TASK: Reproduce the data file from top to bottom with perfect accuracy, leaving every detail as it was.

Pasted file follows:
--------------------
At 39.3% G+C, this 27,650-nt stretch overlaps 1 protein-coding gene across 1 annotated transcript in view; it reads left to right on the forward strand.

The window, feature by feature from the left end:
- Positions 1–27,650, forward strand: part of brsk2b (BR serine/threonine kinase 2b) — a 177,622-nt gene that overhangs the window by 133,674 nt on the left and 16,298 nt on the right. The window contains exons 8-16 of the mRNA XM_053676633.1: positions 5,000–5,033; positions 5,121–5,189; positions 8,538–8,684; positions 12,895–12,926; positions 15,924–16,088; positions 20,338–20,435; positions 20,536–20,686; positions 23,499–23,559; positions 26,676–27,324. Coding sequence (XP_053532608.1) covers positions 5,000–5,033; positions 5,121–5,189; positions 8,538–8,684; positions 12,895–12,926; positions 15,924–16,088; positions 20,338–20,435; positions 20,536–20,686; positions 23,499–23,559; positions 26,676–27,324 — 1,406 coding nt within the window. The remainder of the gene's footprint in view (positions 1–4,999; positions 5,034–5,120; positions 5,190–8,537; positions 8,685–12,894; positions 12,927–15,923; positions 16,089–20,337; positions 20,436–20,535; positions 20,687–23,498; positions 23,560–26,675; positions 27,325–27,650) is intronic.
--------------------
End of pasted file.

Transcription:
At 39.3% G+C, this 27,650-nt stretch overlaps 1 protein-coding gene across 1 annotated transcript in view; it reads left to right on the forward strand.

The window, feature by feature from the left end:
- Positions 1–27,650, forward strand: part of brsk2b (BR serine/threonine kinase 2b) — a 177,622-nt gene that overhangs the window by 133,674 nt on the left and 16,298 nt on the right. The window contains exons 8-16 of the mRNA XM_053676633.1: positions 5,000–5,033; positions 5,121–5,189; positions 8,538–8,684; positions 12,895–12,926; positions 15,924–16,088; positions 20,338–20,435; positions 20,536–20,686; positions 23,499–23,559; positions 26,676–27,324. Coding sequence (XP_053532608.1) covers positions 5,000–5,033; positions 5,121–5,189; positions 8,538–8,684; positions 12,895–12,926; positions 15,924–16,088; positions 20,338–20,435; positions 20,536–20,686; positions 23,499–23,559; positions 26,676–27,324 — 1,406 coding nt within the window. The remainder of the gene's footprint in view (positions 1–4,999; positions 5,034–5,120; positions 5,190–8,537; positions 8,685–12,894; positions 12,927–15,923; positions 16,089–20,337; positions 20,436–20,535; positions 20,687–23,498; positions 23,560–26,675; positions 27,325–27,650) is intronic.